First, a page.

Nuclear Energy Renaissance Emerges as Counterbalance to Democrats’ ‘Green New Deal’

by Addison Smith


Alternative clean energy plans to the Democrats’ Green New Deal are getting a boost from a new generation of nuclear energy technology, which can produce zero-carbon emission electricity with a much smaller footprint than earlier reactors.

The innovations and advances of the nuclear power industry are gaining favor from Europe and Asia to America, transforming a debate that has been dominated over the last decade by solar and wind development.

Rep. Mariannette Miller-Meeks, R-Iowa, who sits on the House Energy and Commerce Committee and serves as Vice Chair for the Conservative Climate Caucus, said nuclear has “come back into the forefront” of the energy policy because it is abundant, continuously generating and zero emissions.

“We want a cleaner, healthier planet,” Miller-Meeks told a recent Just the News special report sponsored by ClearPath “But we also want to be able to compete economically around the globe.”

Wind and solar, she said, cannot provide a “continual base load that will be able to provide energy and electricity if the sun’s not shining, and the wind isn’t blowing.”

By contrast “natural gas and nuclear are two of those things” that can, and nuclear specifically can do so while helping “lower carbon emissions.”

Nuclear energy has been an integral part of America’s energy grid for more than 6 decades. It’s also the nation’s largest domestic source of clean energy to date, accounting for 47 percent of “carbon-free electricity in 2022.”

“[Natural gas and nuclear] are energy sources that we have available now that can provide the capacity to be able to have a continual energy source,” Miller-Meeks told Just The News. “We have enough experience with wind and solar: They don’t have the capacity.”

Democrats have long been pushing for America to ditch fossil fuels and rely fully on renewable energy, a primary goal of Rep. Alexandria Ocasio-Cortez’s Green New Deal, which a 2019 study predicted would cost $93 trillion. But cost aside, the deal has also been described as “likely technologically impossible” by North American Electric Reliability Corps Robert Blohm for many reasons, chief among them being that “you can’t spontaneously increase wind or sunshine.”

Citing the ongoing Russia-Ukraine war, Miller-Meeks explained that focusing more on nuclear can also help America keep national security concerns at bay.

“[Europe] found out that relying upon Russia for oil and gas and natural gas put them at a disadvantage,” she stated. “So when Germany stopped [fracking],” much of Europe found itself in trouble, but countries like France were able to stay afloat better because it gets “most of its electricity from nuclear.”

“[France] did not have the same national security and energy insecurity risk as did Germany…  So I think that there’s this rebirth of nuclear, looking at it as a clean fuel, safer technology… We’re getting acceptance through the public for nuclear,” she added.

Under the Democrats’ Green New Deal, America would necessarily lose energy independence and be heavily reliant on the Chinese Communist Party for its energy needs, a move that could spell disaster for America’s national security.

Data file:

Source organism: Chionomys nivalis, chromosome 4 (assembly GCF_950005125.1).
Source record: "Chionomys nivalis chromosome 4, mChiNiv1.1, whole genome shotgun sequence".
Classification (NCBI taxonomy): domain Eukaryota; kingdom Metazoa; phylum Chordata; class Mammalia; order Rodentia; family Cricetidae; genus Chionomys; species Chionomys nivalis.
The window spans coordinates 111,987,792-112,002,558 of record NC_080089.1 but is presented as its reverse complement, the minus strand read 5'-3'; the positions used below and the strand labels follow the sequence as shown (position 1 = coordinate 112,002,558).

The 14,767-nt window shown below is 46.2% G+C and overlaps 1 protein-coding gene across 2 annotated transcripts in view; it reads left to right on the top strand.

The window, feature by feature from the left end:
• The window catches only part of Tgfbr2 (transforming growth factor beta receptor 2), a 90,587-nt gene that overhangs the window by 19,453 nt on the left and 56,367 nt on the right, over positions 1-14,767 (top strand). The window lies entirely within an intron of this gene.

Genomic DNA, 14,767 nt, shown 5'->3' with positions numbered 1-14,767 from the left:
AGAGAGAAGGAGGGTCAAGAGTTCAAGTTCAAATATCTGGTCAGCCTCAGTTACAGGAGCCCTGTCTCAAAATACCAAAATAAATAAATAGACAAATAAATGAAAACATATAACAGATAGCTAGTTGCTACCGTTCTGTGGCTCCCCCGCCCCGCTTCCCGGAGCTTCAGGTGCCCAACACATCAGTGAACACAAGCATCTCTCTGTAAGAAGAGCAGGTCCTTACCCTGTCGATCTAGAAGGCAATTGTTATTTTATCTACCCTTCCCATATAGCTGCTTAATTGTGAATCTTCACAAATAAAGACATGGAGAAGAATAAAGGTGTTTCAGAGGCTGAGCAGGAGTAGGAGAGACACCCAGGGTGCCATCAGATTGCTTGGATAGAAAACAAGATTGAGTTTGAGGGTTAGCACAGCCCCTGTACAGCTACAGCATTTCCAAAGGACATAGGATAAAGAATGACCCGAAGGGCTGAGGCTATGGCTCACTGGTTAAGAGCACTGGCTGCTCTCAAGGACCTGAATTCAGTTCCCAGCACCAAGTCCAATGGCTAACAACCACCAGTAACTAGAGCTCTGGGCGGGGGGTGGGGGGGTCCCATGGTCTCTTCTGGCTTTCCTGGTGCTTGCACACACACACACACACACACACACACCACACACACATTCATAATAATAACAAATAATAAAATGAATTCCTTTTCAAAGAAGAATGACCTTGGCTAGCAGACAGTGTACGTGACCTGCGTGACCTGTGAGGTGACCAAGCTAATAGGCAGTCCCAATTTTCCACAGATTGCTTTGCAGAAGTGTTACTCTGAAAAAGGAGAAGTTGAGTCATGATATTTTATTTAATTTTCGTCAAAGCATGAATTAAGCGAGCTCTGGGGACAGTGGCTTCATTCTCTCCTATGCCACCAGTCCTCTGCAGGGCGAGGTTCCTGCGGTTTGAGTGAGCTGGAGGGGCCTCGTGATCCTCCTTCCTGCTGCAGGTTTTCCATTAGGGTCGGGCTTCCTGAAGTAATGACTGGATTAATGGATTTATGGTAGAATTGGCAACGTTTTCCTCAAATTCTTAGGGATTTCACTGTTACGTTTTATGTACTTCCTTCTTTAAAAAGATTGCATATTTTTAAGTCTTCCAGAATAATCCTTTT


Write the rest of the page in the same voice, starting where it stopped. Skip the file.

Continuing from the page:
China owns most of the rare earth elements required to produce green energy such as cobalt and lithium, and “either directly owns or in some way controls” most of the global mine supply of the elements as well, according to a report from the Institute for Energy Research.

A Gallup poll released in April found that the majority of Americans view nuclear energy more favorably than they have in over a decade, with 55 percent feeling “strongly” or “somewhat” that it should continue to power the electric grid.

As such, Miller-Meeks said Republicans will continue to “advance” clean nuclear energy solutions, and will introduce legislation in the “very near future” to achieve it.

Last month, the Subcommittee on Energy, Climate, & Grid Security, led by Republican Congressman Jeff Duncan, held a hearing on “American Nuclear Energy Expansion.” Responding to Germany’s energy crisis after it shut down its last three nuclear plants, Rep. Duncan stressed that nuclear “must be part of our energy matrix” in America.

“To expand the [nuclear] industry, it is vital we encourage regulatory certainty and make sure our reactor licensing processes enable the safe and broad deployment of nuclear technologies,” he said in the hearing.

Duncan also said nuclear power gives America “significant geopolitical advantage and leverage” because of the “robust nuclear export market” that can enable the country to set nuclear “norms” across the globe.

America’s adversaries are capitalizing on their nuclear leverage. The New York Times recently reported that China is trending to become a “nuclear superpower,” which Duncan warned could present the U.S. with significant challenges.

“We cannot cede our global leadership to our adversaries… We must prioritize modernizing our regulatory structure in the United States and do what is needed to encourage growth throughout the industry,” he cautioned.

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Addison Smith is a reporter at Just the News. Follow Addison on Twitter.
Photo “Mariannette Miller-Meeks” by House Creative Services. Background Photo “Nuclear Powerplant” by Lukáš Lehotský.



Reprinted with permission from Just the News.

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